Priceless data in case of attack!

Properly make a copy of RAM of a Linux machine can be basic for forensic analysis against a cyberattack: as for the data to disk, even those in the memory may contain valuable information, and can be saved using tools already in the operating system.

Linux provides two virtual devices for this purpose, /dev/mem (linked to the physical system memory) and /dev/kmem (maps to the entire virtual memory space, including the swap) but in many distributions are disabled for security reasons.

On recent Linux systems, /dev/mem provides access only to a restricted range of addresses, rather than the full physical memory of a system. On other systems it may not be available at all. Throughout the 2.6 series of the Linux kernel, the trend was to reduce direct access to memory via pseudo-device files.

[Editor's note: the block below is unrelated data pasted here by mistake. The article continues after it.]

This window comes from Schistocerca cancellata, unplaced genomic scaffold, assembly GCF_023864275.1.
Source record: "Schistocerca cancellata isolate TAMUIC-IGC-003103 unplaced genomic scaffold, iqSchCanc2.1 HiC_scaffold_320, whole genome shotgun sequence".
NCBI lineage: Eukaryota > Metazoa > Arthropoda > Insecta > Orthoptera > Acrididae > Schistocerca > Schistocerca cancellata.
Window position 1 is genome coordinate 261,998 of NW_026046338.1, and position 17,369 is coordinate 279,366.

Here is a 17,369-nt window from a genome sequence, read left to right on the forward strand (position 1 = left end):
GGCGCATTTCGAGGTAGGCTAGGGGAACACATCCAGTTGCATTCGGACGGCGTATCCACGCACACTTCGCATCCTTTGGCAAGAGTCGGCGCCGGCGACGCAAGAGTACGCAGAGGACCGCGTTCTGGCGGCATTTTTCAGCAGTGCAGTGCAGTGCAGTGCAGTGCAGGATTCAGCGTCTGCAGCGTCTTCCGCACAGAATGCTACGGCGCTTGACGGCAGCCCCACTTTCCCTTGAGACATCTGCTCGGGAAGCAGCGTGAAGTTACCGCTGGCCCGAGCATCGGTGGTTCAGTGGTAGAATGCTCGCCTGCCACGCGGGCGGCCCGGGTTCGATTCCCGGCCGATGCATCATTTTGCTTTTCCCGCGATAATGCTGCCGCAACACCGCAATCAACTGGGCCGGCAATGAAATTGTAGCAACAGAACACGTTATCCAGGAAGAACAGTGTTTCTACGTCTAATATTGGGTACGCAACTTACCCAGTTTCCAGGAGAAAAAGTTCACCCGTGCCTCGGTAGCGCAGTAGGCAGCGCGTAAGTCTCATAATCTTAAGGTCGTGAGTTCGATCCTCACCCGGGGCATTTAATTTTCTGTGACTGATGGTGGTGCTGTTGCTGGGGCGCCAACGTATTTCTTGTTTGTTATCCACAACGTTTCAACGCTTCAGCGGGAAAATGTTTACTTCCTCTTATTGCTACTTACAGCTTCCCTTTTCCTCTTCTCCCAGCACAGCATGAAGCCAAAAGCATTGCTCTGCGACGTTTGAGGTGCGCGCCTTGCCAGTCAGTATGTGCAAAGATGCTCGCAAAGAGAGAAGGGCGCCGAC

On Red Hat systems (and derived distros such as CentOS), the /dev/crash pseudo-device can be loaded with the command

modprobe crash

and used to access the memory.

On other distributions with 2.6 kernels can be used the fmem module that creates device /dev/fmem, similar to /dev/mem but without limitations.

When enabled the pseudo-device, the memory dump can be performed with the command (es.):

sudo dd if=/dev/fmem of=/tmp/memory.raw bs=1MB

Next, the dump can be analyzed using Volatility.